- All economists in survey predict more stimulus on Dec. 3
- With deposit-rate cut priced in, ECB may need to over-deliver
Mario Draghi has no room to back down.
Economists surveyed by Bloomberg unanimously predict the European Central Bank will boost stimulus again this week, less than halfway through a 1.1 trillion-euro ($1.2 trillion) bond-buying program, and most foresee multiple measures. The institution’s president must now find a way to meet expectations or risk an investor backlash that could stymie the euro-area recovery.
Draghi has been priming markets for action since October, saying the ECB will do what it must to raise inflation as quickly as possible, and investors are betting that the probability of a deposit-rate cut is 100 percent. Now, even with some officials voicing misgivings, his Governing Council may find that only a rate reduction combined with increased bond purchases and possibly as-yet unannounced tools will prove convincing enough.
“The ECB has prepared the markets for a package of measures and cannot afford to under-deliver or financial conditions will re-tighten,” said Ken Wattret, chief euro-area market economist at BNP Paribas SA in London. New ECB macroeconomic projections to be announced by Draghi “will make a persuasive case for more easing,” he said.
The euro slid to its lowest level since April and is down 3.8 percent in November, heading for its biggest monthly decline since March. It was 0.1 percent lower at $1.0584 at 14:23 Frankfurt time.
The 25-member Governing Council will gather in Frankfurt from Dec. 2. Its decision on interest rates will be announced at 1:45 pm. on Dec. 3, and Draghi will hold a press conference 45 minutes later where he may announce any further measures.
More than three-quarters of respondents in the Bloomberg survey said the ECB will cut its deposit rate from the current minus 0.2 percent. A separate survey shows the median forecast is for a reduction to minus 0.3 percent, with the lowest estimate at minus 0.45 percent. The benchmark main refinancing rate of 0.05 percent will probably be left unchanged, the surveys show.
Investors have priced in a 100 percent probability of a 10-basis-point cut in the deposit rate and a 90 percent chance of 15 basis points, according to Bloomberg calculations based on ECB-dated Eonia futures.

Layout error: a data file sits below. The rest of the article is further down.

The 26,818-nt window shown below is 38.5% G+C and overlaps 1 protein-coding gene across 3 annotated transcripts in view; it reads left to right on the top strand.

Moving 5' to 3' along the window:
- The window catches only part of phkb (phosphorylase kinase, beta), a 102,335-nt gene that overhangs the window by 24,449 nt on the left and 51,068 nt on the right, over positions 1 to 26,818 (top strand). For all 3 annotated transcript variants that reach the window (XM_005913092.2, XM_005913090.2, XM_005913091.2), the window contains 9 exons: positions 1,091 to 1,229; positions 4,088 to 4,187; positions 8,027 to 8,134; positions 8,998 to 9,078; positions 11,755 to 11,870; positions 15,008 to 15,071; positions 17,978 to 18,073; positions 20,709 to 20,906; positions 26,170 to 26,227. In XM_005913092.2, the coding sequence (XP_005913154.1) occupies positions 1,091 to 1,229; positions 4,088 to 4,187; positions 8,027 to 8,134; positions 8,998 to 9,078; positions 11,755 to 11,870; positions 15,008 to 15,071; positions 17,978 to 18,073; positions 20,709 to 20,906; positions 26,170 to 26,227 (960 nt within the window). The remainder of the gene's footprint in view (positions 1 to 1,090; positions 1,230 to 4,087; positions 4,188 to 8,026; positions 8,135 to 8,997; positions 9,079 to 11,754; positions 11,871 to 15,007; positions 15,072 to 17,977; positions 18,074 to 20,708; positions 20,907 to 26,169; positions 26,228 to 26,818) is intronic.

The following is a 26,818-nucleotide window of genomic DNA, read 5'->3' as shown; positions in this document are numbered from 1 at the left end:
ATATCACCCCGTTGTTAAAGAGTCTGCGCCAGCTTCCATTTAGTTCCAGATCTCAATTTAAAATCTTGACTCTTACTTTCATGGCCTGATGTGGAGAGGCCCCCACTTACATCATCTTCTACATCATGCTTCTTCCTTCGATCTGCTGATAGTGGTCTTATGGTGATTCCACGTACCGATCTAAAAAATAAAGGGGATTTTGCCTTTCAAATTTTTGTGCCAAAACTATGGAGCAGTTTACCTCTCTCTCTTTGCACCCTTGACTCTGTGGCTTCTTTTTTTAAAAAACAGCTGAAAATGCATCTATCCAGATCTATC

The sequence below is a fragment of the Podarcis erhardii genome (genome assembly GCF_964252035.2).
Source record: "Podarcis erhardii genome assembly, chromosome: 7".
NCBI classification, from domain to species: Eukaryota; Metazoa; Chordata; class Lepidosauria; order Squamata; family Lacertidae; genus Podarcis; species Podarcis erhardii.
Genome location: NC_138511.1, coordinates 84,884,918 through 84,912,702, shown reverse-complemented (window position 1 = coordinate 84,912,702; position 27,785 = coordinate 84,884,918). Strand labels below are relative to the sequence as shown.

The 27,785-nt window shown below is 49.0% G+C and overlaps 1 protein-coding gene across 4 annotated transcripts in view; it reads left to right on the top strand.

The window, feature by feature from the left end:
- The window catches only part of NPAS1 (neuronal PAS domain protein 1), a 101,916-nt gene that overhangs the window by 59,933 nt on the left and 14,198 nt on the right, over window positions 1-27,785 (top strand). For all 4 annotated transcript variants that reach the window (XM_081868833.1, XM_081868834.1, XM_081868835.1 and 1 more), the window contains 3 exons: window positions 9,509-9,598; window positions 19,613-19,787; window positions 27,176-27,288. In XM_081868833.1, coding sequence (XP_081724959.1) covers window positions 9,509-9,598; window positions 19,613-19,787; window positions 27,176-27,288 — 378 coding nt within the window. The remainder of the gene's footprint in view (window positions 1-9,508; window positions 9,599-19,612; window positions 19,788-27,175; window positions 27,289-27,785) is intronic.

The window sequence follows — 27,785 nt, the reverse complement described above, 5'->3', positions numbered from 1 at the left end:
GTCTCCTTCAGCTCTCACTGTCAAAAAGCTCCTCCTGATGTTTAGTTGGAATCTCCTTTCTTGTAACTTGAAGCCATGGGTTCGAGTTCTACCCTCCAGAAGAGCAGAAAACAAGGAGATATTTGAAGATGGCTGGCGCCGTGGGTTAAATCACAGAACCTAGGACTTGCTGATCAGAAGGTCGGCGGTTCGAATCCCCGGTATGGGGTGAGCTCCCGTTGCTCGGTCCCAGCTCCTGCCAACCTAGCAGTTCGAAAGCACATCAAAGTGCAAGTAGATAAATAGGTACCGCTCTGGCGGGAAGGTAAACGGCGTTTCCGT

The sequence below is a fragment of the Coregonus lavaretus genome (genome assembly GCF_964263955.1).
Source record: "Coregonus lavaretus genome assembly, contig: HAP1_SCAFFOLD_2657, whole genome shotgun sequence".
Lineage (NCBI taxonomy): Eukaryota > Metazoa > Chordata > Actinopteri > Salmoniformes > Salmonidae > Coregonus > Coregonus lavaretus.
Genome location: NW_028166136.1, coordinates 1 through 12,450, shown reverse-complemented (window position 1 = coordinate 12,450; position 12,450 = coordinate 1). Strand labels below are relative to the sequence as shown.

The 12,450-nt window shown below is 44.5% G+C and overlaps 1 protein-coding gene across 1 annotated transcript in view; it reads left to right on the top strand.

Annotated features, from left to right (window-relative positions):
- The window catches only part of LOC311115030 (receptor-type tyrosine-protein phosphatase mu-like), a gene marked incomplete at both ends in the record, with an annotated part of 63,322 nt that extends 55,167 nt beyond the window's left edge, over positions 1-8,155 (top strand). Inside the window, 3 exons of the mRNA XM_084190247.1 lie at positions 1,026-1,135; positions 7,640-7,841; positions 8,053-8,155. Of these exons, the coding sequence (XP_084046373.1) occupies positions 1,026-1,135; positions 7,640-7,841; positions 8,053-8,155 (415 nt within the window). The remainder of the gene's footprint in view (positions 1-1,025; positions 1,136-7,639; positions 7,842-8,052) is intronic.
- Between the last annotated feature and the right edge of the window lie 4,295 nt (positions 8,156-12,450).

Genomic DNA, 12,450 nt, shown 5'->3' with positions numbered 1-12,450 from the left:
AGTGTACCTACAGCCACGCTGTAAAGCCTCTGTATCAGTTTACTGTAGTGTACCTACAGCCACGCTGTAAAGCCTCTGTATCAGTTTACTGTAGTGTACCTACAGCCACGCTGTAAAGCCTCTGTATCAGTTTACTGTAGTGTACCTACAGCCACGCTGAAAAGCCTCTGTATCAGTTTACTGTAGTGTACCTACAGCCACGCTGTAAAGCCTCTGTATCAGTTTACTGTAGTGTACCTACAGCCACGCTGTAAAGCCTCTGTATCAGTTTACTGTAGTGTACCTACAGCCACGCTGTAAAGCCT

Economists see the Governing Council then turning its attention to the quantitative-easing program, which currently buys around 60 billion euros a month of government and agency debt, covered bonds and asset-backed securities.
Almost 80 percent of respondents said the central bank will prolong the program beyond the initial end-date of September 2016. Two-thirds see an increase in the level of monthly purchases. Just under half predict the ECB will broaden the range of assets it buys.
“Expectations for further stimulus have been soaring since the last meeting of the Governing Council, so it will be challenging to meet them,” said Christopher Matthies, an economist at Sparkasse Suedholstein in Neumuenster, Germany. “Draghi will be very aware of this and look not to disappoint these expectations as doing so would endanger the success of the stimulus itself.”
Draghi’s concern, echoed by Executive Board member Peter Praet, is that inflation has been far below the goal of just under 2 percent for so long that the public may lose confidence in the ECB’s competence to meet its mandate of price stability. Praet, the institution’s chief economist, said this month that while inflation should accelerate at the start of next year as an oil-price slump drops out of the calculation, the pick-up may only be temporary.
In Germany, the inflation rate rose to 0.3 percent in November from a year ago, the fastest pace since May. Data on Wednesday will probably show that euro-area prices probably increased 0.2 percentage point in the month, according to a Bloomberg survey of economists.
On the ECB’s revised macroeconomic projections, more than 80 percent of economists said the 2016 inflation outlook would be cut from the current 1.1 percent. More than 70 percent said the 2017 outlook will be reduced from 1.7 percent.
Even so, Draghi is likely to face dissent in the Governing Council as incoming data indicates a euro-area economy that is showing resilience against terrorism and slowing emerging markets. Respondents in the survey were split over whether the ECB will downgrade its 2016 forecast for gross domestic product and most saw no cut for 2017.
Germany’s Jens Weidmann and Sabine Lautenschlaeger, Estonia’s Ardo Hansson, Slovenia’s Bostjan Jazbec and Latvia’s Ilmars Rimsevics have all said since the last meeting that they don’t see a need for more stimulus. A euro-area economic confidence index published last week matched the strongest level in more than four years and a gauge of factory and services activity rose to a 4 1/2-year high.
“I very much doubt that more monetary stimulus is necessary,” said Holger Sandte, chief European analyst at Nordea Markets in Copenhagen. “But the doves will get their way.”